I read in the press this week that the Co-op is offering a cheap funeral—in no way does that take away from its commitment—for about £1,900. It would be fairly basic, but none the less it helps some families. In her introduction, Carolyn Harris, who has been involved in the issue of funeral costs for some time and had an Adjournment debate in the main Chamber on this very issue. She is not here today, but her story is incredible. For those who have not heard it, I gently suggest that if they get the opportunity they listen to or read her story. That lady had nothing when it came to paying for a funeral, and the community came together to help and support her at a time of need.

Many funeral directors have started a system that enables families to contribute to payment schemes—I have them in my constituency and I very much welcome them. They take away the need to make a financial commitment all at once and have helped some people. Everyone in this Chamber knows that we are sure of only two things in this world: death and taxes. The costs of a funeral have certainly risen over the past 15 years, so I join the hon. Member for South Shields and other hon. Members in asking for an increase in the social fund funeral payment, to ensure that people are not having to go to food banks in order to pay for a loved one’s service. Many organisations, such as Christians Against Poverty, can sometimes assist. The churches also help, and some funeral directors cut their costs to the bone to make a funeral happen.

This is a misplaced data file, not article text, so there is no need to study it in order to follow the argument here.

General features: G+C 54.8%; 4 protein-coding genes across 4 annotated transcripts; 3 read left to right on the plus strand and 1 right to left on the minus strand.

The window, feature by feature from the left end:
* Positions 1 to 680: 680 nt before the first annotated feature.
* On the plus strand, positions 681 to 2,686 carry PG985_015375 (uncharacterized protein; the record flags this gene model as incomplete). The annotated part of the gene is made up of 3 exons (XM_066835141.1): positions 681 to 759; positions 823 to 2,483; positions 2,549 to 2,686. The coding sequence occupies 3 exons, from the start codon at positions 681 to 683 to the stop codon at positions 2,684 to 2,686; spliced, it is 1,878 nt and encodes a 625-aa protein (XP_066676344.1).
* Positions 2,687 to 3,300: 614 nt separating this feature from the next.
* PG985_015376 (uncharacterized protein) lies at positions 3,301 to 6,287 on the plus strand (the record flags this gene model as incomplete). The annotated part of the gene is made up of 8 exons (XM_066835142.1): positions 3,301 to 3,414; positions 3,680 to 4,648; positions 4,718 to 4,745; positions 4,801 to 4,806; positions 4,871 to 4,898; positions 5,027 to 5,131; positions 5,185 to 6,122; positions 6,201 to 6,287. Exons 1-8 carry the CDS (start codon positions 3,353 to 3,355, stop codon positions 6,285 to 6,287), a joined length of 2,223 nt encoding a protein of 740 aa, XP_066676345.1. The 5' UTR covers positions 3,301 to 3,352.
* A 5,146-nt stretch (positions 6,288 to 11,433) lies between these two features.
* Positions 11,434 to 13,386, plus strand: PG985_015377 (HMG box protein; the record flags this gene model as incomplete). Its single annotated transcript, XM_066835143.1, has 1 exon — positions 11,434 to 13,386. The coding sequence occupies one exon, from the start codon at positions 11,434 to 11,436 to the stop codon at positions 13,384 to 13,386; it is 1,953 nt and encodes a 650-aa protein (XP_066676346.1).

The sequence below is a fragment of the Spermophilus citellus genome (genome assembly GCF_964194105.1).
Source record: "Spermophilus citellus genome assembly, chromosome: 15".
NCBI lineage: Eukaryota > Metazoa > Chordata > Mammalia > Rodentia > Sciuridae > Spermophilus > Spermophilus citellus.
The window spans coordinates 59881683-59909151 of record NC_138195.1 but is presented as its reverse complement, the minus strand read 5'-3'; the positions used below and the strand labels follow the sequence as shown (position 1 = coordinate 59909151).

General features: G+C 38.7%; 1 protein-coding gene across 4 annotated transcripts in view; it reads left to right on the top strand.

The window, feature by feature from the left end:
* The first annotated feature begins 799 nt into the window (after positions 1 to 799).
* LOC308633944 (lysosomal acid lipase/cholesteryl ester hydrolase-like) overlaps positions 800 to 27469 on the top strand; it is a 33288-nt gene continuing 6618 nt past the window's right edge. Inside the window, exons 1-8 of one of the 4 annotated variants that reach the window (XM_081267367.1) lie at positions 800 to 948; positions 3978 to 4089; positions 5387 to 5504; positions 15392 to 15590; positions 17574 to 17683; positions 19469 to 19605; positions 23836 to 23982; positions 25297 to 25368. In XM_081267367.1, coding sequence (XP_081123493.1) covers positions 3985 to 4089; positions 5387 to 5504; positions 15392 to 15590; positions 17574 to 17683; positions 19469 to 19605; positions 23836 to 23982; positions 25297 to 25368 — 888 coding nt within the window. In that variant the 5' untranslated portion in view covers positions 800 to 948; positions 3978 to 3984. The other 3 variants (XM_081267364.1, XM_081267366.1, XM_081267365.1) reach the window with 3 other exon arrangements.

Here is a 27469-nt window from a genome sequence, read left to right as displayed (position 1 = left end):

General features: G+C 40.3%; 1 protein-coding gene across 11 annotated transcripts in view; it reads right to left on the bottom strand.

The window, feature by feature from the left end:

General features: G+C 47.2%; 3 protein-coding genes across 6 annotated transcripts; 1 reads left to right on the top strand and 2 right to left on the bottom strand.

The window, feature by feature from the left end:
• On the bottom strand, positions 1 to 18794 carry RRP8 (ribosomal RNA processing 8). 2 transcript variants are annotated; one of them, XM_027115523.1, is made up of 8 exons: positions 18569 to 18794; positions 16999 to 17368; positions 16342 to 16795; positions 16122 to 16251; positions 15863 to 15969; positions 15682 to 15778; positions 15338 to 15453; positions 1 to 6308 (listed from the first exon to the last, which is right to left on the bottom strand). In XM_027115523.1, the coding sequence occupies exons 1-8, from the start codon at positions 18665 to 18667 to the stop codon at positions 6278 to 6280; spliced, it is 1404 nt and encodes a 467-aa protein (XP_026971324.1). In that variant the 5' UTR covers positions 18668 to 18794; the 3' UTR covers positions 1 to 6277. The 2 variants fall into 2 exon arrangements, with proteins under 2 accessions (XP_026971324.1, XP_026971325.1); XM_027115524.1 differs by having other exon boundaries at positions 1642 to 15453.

There has to be a better way of doing things. I am asking the Department to consider upping the funeral grant in line with inflation and allowing people connected to those who have the indignity of a pauper’s funeral at least to get friends or connections to say a few words as the remains are interred. That is important. We have to have more compassion for people who are in dire circumstances, and believe in the fact that no person would allow a loved one to be buried in an unmarked grave if they could possibly help it. We can do something small, such as providing for a set time of interment if requested, to allow some dignity and marking of the occasion. We all understand why councils cannot and should not put on fancy funerals, but allowing people the opportunity to pay respects cannot cost that much, can it?